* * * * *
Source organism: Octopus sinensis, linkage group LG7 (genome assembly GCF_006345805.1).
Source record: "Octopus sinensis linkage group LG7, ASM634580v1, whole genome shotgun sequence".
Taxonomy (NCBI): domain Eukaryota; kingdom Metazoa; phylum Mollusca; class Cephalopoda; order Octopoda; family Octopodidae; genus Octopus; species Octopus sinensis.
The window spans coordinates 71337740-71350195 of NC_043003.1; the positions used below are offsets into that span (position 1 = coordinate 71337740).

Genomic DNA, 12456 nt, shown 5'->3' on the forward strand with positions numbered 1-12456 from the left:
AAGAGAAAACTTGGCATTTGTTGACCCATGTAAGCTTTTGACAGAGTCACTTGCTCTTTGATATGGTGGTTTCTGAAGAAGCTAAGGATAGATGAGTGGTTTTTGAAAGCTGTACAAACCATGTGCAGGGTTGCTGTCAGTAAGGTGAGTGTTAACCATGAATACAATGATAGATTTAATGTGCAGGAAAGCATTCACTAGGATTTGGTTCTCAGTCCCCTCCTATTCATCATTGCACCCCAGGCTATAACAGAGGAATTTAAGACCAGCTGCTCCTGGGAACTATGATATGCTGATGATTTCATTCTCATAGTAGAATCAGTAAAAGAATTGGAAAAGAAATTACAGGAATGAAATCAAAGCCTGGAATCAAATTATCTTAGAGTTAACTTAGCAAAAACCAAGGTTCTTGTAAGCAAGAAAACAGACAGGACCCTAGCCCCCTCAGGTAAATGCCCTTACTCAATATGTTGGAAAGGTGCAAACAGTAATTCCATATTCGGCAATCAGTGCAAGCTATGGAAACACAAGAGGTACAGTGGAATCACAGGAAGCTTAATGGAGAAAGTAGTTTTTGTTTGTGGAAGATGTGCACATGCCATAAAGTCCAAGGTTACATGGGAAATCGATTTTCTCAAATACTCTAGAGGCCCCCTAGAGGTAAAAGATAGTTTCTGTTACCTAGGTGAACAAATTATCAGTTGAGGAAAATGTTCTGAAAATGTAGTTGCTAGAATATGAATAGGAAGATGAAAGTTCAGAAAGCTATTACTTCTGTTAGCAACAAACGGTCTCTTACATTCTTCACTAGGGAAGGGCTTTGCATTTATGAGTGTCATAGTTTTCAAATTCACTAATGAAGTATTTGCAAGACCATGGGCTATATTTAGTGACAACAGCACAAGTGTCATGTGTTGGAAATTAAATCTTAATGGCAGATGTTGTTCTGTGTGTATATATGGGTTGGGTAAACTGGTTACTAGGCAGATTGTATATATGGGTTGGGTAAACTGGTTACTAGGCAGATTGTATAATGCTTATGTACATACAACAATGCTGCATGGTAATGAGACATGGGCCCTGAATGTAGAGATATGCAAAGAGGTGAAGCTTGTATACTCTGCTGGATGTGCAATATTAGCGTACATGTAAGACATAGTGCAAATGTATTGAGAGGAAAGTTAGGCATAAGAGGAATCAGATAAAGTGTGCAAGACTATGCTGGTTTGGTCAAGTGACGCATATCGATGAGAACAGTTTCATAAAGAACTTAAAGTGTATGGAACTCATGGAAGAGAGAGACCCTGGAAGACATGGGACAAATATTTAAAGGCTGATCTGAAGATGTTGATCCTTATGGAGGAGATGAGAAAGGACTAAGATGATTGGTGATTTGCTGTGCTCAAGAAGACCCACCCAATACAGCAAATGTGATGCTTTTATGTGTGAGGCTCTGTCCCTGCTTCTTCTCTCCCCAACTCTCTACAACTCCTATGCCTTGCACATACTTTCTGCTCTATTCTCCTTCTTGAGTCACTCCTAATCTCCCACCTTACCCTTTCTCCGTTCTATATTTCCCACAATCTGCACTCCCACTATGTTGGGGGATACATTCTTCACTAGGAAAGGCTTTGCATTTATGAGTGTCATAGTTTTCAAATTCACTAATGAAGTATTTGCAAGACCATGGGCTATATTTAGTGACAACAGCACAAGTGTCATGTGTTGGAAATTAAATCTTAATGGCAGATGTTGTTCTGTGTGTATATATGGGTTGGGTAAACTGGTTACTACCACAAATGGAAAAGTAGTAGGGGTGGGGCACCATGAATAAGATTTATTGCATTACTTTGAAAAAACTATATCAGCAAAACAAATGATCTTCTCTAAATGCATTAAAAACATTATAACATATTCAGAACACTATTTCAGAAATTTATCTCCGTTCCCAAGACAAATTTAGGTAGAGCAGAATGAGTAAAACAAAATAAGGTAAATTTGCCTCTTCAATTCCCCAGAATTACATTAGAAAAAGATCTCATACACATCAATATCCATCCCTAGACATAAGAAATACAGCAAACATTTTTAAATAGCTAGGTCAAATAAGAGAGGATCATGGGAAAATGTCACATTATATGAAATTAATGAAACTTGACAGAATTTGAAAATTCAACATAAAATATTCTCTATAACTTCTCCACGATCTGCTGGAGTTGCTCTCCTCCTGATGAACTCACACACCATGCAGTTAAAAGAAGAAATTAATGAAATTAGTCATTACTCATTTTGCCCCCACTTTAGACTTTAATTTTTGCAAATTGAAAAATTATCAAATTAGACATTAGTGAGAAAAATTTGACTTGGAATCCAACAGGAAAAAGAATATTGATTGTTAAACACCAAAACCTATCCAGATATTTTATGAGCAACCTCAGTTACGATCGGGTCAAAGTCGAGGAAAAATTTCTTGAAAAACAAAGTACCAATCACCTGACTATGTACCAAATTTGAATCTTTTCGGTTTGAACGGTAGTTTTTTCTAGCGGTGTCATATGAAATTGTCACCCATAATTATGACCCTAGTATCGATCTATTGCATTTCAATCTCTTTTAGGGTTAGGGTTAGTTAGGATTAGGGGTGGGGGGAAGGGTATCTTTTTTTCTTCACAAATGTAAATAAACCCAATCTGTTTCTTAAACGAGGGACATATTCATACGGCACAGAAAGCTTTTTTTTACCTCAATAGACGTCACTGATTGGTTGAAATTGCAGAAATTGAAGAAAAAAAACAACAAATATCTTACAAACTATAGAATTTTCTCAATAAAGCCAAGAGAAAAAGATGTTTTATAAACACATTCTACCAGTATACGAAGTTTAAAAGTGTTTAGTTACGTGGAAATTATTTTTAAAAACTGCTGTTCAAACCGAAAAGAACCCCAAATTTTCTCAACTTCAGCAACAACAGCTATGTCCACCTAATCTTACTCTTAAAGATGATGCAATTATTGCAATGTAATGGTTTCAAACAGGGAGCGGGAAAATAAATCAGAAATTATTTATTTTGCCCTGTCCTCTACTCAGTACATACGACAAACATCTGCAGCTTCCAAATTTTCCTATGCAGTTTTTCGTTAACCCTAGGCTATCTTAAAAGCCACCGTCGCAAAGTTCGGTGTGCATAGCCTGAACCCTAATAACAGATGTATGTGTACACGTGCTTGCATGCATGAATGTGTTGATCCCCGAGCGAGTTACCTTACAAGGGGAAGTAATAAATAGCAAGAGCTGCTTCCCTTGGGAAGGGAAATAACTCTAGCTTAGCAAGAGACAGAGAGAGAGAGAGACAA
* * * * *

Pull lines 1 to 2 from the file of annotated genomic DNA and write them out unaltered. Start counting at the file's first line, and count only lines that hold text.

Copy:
Source organism: Octopus sinensis, linkage group LG7 (genome assembly GCF_006345805.1).
Source record: "Octopus sinensis linkage group LG7, ASM634580v1, whole genome shotgun sequence".